Mapping the Black spill area

Had a thought of what if we can extrapolate/derive a ‘shape’ or area/region of how big/small is the ‘black spill’ area where we have the CB-less Cells. So, I retrieved the segment IDs from the q/a sheet and pasted them all in one link.

The annotation lines are just an indication, ofc i cant know if and how many more cells ‘outside’ of the annotated shape there might exist, so its more of a ‘current’ shape. I’m hoping that the more cells we are given to map the more cells we’ll find near/in/out of that area where the existing cells are which might give us a clearer understanding of the actual portion of the dataset that is within the ‘black spill’ area.

Needless to say that if anyone wants to contribute and add cells and/or modify the annotation lines feel free, just plz share updated link here.

Final note as you’ll see ive not annotated all cells, just the ones on the outer parts to create a ‘shape’.

Who knows maybe as more data points (cells) are added we might also be able to find CBs for these guys.


good idea, i added a cb FlyWire

also added a new sheet in the spreadsheet where cordinates can be posted, instead of adding a new comment here for every cell


Great idea! thnx, didnt think of adding a gsheet tab. lol

Awesome idea, both of you! @Nseraf @annkri

I immediately noticed something, while looking at the view/link you provided, that I had not noticed before. I haven’t heard it mentioned yet, so I’ll go ahead and point it out, just in case, in order to document it here in this thread.

The surface roughly defined by your annotation points (in the view/link provided above) lines up almost perfectly with the natural boundary between the lamina and medulla (red arrows in the screen cap below…also note the T1 cells protruding through the EM, which form their characteristic “basket” structure in the lamina, after leaving the medulla).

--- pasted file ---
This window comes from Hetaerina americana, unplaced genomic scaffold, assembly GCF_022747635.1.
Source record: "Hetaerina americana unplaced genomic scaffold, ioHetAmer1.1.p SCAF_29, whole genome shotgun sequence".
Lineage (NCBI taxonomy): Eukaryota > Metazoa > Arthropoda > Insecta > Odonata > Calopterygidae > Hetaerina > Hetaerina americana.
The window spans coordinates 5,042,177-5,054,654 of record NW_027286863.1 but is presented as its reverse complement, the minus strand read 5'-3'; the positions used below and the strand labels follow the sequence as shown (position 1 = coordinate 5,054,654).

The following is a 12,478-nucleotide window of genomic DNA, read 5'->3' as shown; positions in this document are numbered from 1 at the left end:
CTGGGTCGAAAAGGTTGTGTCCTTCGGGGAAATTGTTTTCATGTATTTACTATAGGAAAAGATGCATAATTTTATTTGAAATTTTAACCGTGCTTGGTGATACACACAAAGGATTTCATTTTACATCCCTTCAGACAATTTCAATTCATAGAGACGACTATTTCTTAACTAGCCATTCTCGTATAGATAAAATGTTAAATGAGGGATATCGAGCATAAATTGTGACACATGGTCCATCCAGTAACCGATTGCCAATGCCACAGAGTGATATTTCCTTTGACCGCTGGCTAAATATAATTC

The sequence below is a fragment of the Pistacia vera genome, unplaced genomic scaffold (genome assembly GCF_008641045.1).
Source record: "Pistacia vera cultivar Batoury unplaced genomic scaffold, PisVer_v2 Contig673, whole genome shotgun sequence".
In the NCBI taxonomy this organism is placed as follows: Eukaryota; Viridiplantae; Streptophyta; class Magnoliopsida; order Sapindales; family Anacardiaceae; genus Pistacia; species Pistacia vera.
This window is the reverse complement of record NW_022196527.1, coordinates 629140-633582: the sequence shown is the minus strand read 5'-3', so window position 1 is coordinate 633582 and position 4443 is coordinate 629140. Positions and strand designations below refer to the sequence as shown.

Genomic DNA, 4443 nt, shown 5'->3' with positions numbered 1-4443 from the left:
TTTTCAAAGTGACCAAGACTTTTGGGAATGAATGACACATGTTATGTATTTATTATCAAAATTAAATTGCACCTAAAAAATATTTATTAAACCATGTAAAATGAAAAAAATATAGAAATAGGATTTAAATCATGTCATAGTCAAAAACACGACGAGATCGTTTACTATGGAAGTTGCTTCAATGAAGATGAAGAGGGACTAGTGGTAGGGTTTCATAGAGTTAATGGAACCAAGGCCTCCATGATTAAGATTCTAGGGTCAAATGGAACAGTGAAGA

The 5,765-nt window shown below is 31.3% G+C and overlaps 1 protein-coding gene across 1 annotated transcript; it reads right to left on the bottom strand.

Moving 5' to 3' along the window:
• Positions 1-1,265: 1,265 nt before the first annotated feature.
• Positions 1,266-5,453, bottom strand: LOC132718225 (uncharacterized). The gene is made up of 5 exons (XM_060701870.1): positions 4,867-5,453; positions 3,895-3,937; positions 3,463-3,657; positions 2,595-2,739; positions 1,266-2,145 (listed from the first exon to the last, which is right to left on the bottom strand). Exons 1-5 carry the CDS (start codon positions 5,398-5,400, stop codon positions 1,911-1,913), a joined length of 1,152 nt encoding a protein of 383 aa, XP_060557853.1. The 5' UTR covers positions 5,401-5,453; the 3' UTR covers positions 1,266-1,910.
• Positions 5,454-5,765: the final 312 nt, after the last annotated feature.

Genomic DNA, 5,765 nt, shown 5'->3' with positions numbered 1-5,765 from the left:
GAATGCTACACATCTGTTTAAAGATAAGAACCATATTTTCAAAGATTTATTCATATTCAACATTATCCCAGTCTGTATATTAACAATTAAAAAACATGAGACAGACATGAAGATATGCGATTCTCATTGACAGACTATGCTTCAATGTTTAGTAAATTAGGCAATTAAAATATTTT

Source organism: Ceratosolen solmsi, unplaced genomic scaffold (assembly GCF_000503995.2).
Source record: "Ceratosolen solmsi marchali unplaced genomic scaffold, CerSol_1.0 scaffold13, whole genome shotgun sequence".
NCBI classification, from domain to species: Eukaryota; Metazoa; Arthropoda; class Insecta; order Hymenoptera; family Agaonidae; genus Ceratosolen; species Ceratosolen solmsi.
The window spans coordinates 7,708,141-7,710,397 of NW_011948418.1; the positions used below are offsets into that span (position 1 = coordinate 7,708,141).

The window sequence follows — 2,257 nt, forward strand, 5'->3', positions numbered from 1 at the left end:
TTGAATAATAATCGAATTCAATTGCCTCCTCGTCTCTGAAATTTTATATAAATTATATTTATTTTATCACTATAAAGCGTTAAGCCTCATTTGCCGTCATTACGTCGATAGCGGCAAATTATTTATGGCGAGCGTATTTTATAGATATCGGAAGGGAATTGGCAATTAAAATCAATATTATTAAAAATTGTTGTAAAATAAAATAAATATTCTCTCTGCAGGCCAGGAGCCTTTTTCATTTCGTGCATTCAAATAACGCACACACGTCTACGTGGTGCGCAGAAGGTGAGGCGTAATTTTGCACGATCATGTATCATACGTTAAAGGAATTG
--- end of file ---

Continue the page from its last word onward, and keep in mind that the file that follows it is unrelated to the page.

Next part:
I’m not going anywhere with this, at the moment…just thought it was worth pointing out and documenting here. Great idea, both of you, to form an organized approach on this. Cheers.


interesting, indeed. Could be something, could be nothing, idk. Maybe there’s extra ‘ink’ between diff. parts of the brain?

1 Like

Amazing! Thanks for organizing this and adding a tab to the spreadsheet :slight_smile:

Yes, this is the chiasm I’ve mentioned a few times on Twitch. It seems in our dataset, that there certainly is some difficulty segmenting/mapping the “first” chiasm that exists between the lamina and medulla. The tricky thing is that all the cells tend to criss-cross over each other making a big “X” as they travel from the lamina to the medulla. I think the diagonal crossing part may also be causing some issues with proofreading.

For those wanting more science, I briefly glanced over this 2019 paper, which does have a mention of the first chiasm (OCH1) in the Introduction and a few other spots. The paper primarily focuses on the second chiasm (OCH2) which exists between the medulla, lobula and lobula plate.


Thnx! And if im understanding this right (the paper) the chasm(s) comprise of a lot of axonal endings and few CBs? Maybe that’s the reason of the black spill area’s existence and/or origins? Maybe b/c of the increased synaptic activity between axons and whatever they synapse with the neuro-chemicals are very good at gathering up the dying agent which result(ed)s in black spill area?

I can attest to how bad the AI has been at mapping axons coming from the retina:

these are merged retinal cells axons FlyWire im guessing that all the little ‘holes’ you can see scrolling up and down them are synapses with glia and/or other cells, the AI is HORRIBLE at these guys lol.

by comparison these are umerged and ‘finished’ axons: FlyWire

the purple one contains one of 2 key reasons why they are so heavily merged: white area between the axon and a another cell’s bouton, in this case if im not mistaken a LAWF cell’s axonal boutons. The other reason being the small ‘circles’ (non-scientifically named by yours truly haha) which im guessing are glial synapses.


@M_Sorek Thanks, M! Sorry, I probably heard you mention it, on Twitch, but did not recognize what you were communicating to us, at the time…just glad to have it documented here. And thanks for the link to the paper on chiasma!